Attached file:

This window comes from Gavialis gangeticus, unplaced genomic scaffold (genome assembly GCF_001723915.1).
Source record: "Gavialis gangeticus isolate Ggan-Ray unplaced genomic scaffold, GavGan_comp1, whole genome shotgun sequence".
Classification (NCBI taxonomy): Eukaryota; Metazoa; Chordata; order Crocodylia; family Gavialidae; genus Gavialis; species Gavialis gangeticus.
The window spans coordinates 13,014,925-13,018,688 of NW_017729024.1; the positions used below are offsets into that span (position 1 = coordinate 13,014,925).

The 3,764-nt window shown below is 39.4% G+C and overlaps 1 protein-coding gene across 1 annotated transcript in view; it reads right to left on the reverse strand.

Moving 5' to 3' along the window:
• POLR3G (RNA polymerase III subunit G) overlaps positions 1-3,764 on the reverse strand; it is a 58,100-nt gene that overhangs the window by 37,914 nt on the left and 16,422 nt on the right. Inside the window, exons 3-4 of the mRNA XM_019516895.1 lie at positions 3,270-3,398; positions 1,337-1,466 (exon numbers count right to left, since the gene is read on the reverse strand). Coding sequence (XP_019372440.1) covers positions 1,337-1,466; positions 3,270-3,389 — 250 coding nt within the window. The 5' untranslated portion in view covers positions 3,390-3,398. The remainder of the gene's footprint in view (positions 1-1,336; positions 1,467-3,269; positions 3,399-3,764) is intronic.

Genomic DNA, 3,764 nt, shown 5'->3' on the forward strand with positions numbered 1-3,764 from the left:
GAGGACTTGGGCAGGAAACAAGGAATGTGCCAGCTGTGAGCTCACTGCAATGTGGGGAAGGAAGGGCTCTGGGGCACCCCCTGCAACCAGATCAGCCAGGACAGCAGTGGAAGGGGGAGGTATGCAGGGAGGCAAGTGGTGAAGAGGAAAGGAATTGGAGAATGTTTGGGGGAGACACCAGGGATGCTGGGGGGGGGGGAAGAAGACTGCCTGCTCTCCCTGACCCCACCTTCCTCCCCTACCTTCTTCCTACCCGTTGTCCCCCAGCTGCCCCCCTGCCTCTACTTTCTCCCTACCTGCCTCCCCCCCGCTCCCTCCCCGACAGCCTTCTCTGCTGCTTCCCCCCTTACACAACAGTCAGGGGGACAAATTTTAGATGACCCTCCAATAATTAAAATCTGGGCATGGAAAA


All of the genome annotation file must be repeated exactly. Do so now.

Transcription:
This window comes from Gavialis gangeticus, unplaced genomic scaffold (genome assembly GCF_001723915.1).
Source record: "Gavialis gangeticus isolate Ggan-Ray unplaced genomic scaffold, GavGan_comp1, whole genome shotgun sequence".
Classification (NCBI taxonomy): Eukaryota; Metazoa; Chordata; order Crocodylia; family Gavialidae; genus Gavialis; species Gavialis gangeticus.
The window spans coordinates 13,014,925-13,018,688 of NW_017729024.1; the positions used below are offsets into that span (position 1 = coordinate 13,014,925).

The 3,764-nt window shown below is 39.4% G+C and overlaps 1 protein-coding gene across 1 annotated transcript in view; it reads right to left on the reverse strand.

Moving 5' to 3' along the window:
• POLR3G (RNA polymerase III subunit G) overlaps positions 1-3,764 on the reverse strand; it is a 58,100-nt gene that overhangs the window by 37,914 nt on the left and 16,422 nt on the right. Inside the window, exons 3-4 of the mRNA XM_019516895.1 lie at positions 3,270-3,398; positions 1,337-1,466 (exon numbers count right to left, since the gene is read on the reverse strand). Coding sequence (XP_019372440.1) covers positions 1,337-1,466; positions 3,270-3,389 — 250 coding nt within the window. The 5' untranslated portion in view covers positions 3,390-3,398. The remainder of the gene's footprint in view (positions 1-1,336; positions 1,467-3,269; positions 3,399-3,764) is intronic.

Genomic DNA, 3,764 nt, shown 5'->3' on the forward strand with positions numbered 1-3,764 from the left:
GAGGACTTGGGCAGGAAACAAGGAATGTGCCAGCTGTGAGCTCACTGCAATGTGGGGAAGGAAGGGCTCTGGGGCACCCCCTGCAACCAGATCAGCCAGGACAGCAGTGGAAGGGGGAGGTATGCAGGGAGGCAAGTGGTGAAGAGGAAAGGAATTGGAGAATGTTTGGGGGAGACACCAGGGATGCTGGGGGGGGGGGAAGAAGACTGCCTGCTCTCCCTGACCCCACCTTCCTCCCCTACCTTCTTCCTACCCGTTGTCCCCCAGCTGCCCCCCTGCCTCTACTTTCTCCCTACCTGCCTCCCCCCCGCTCCCTCCCCGACAGCCTTCTCTGCTGCTTCCCCCCTTACACAACAGTCAGGGGGACAAATTTTAGATGACCCTCCAATAATTAAAATCTGGGCATGGAAAA